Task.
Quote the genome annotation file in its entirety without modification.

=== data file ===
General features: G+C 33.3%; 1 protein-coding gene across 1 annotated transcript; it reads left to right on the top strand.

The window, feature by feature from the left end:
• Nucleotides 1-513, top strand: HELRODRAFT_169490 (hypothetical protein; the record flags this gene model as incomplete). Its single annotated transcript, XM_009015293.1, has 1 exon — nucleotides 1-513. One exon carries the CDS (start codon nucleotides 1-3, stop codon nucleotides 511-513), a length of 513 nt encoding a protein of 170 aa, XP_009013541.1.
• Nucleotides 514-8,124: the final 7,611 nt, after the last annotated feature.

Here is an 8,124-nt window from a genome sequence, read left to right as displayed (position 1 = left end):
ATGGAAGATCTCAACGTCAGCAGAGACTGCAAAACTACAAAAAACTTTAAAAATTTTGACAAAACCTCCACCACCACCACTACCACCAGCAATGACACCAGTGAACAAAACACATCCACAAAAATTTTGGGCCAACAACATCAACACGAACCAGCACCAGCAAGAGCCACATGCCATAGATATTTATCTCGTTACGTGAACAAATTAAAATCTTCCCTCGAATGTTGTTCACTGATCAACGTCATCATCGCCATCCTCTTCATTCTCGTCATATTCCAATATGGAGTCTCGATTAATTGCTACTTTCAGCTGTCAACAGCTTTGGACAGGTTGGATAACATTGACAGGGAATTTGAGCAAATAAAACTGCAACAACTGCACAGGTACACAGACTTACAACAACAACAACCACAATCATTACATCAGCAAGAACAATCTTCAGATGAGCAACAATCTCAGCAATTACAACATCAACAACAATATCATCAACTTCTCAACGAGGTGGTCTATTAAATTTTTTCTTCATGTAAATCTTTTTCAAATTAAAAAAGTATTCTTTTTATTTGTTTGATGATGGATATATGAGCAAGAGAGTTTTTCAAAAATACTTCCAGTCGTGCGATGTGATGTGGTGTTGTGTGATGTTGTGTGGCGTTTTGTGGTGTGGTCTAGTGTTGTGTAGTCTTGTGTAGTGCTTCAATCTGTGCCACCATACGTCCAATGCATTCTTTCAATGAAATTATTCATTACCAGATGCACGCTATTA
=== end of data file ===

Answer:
General features: G+C 33.3%; 1 protein-coding gene across 1 annotated transcript; it reads left to right on the top strand.

The window, feature by feature from the left end:
• Nucleotides 1-513, top strand: HELRODRAFT_169490 (hypothetical protein; the record flags this gene model as incomplete). Its single annotated transcript, XM_009015293.1, has 1 exon — nucleotides 1-513. One exon carries the CDS (start codon nucleotides 1-3, stop codon nucleotides 511-513), a length of 513 nt encoding a protein of 170 aa, XP_009013541.1.
• Nucleotides 514-8,124: the final 7,611 nt, after the last annotated feature.

Here is an 8,124-nt window from a genome sequence, read left to right as displayed (position 1 = left end):
ATGGAAGATCTCAACGTCAGCAGAGACTGCAAAACTACAAAAAACTTTAAAAATTTTGACAAAACCTCCACCACCACCACTACCACCAGCAATGACACCAGTGAACAAAACACATCCACAAAAATTTTGGGCCAACAACATCAACACGAACCAGCACCAGCAAGAGCCACATGCCATAGATATTTATCTCGTTACGTGAACAAATTAAAATCTTCCCTCGAATGTTGTTCACTGATCAACGTCATCATCGCCATCCTCTTCATTCTCGTCATATTCCAATATGGAGTCTCGATTAATTGCTACTTTCAGCTGTCAACAGCTTTGGACAGGTTGGATAACATTGACAGGGAATTTGAGCAAATAAAACTGCAACAACTGCACAGGTACACAGACTTACAACAACAACAACCACAATCATTACATCAGCAAGAACAATCTTCAGATGAGCAACAATCTCAGCAATTACAACATCAACAACAATATCATCAACTTCTCAACGAGGTGGTCTATTAAATTTTTTCTTCATGTAAATCTTTTTCAAATTAAAAAAGTATTCTTTTTATTTGTTTGATGATGGATATATGAGCAAGAGAGTTTTTCAAAAATACTTCCAGTCGTGCGATGTGATGTGGTGTTGTGTGATGTTGTGTGGCGTTTTGTGGTGTGGTCTAGTGTTGTGTAGTCTTGTGTAGTGCTTCAATCTGTGCCACCATACGTCCAATGCATTCTTTCAATGAAATTATTCATTACCAGATGCACGCTATTA